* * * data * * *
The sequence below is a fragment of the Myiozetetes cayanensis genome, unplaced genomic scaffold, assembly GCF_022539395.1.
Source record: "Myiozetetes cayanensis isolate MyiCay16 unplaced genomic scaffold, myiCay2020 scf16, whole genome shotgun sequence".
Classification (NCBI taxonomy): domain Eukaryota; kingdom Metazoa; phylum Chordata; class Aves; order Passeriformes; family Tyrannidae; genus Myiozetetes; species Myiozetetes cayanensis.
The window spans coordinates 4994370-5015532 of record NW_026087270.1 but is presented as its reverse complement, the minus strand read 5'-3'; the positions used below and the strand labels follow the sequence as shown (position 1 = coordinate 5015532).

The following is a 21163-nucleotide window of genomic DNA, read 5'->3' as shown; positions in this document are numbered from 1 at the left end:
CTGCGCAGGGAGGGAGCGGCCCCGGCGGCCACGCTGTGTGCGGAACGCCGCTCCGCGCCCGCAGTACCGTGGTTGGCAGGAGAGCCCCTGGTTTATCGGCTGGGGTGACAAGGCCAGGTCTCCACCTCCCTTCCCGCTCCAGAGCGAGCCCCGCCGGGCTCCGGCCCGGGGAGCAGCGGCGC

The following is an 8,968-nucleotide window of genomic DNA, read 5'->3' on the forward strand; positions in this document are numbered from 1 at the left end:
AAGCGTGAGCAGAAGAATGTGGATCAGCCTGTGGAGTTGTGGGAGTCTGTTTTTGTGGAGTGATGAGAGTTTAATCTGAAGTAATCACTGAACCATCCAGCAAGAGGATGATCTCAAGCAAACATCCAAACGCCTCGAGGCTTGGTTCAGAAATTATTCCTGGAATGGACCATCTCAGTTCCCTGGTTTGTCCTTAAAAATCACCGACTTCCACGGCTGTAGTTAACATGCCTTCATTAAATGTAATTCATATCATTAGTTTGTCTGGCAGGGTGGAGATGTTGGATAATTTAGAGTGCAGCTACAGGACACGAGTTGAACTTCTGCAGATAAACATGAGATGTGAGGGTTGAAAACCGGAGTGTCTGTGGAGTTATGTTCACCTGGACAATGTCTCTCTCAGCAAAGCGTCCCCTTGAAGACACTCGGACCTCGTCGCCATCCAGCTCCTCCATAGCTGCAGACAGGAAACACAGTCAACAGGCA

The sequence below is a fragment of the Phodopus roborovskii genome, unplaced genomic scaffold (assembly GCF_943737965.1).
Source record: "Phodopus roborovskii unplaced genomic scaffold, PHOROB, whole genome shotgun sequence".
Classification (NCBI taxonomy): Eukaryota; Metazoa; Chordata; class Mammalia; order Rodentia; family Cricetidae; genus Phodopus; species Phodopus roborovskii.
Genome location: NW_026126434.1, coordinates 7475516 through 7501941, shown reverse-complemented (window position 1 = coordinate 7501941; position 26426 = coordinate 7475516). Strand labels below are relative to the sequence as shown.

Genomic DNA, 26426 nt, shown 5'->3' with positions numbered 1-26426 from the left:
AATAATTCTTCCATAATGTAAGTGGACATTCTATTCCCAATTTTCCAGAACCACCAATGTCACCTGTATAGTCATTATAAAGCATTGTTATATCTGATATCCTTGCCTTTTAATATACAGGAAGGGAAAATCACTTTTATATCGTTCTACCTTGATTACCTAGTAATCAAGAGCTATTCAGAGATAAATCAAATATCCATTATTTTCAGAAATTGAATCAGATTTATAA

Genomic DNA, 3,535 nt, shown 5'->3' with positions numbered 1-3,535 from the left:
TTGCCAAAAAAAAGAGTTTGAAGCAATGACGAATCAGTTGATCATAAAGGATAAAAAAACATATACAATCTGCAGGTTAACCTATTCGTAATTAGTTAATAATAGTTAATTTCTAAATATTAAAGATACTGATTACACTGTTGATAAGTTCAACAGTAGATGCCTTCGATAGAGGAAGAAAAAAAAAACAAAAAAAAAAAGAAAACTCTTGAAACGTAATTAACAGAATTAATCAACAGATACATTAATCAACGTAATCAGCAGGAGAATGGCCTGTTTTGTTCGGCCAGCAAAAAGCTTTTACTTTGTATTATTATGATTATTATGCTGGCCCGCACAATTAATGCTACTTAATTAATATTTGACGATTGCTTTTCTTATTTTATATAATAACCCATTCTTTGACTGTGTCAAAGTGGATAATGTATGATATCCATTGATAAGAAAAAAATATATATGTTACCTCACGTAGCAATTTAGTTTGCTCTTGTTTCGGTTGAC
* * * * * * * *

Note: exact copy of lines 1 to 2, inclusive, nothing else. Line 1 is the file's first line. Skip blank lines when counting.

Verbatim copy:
The sequence below is a fragment of the Myiozetetes cayanensis genome, unplaced genomic scaffold, assembly GCF_022539395.1.
Source record: "Myiozetetes cayanensis isolate MyiCay16 unplaced genomic scaffold, myiCay2020 scf16, whole genome shotgun sequence".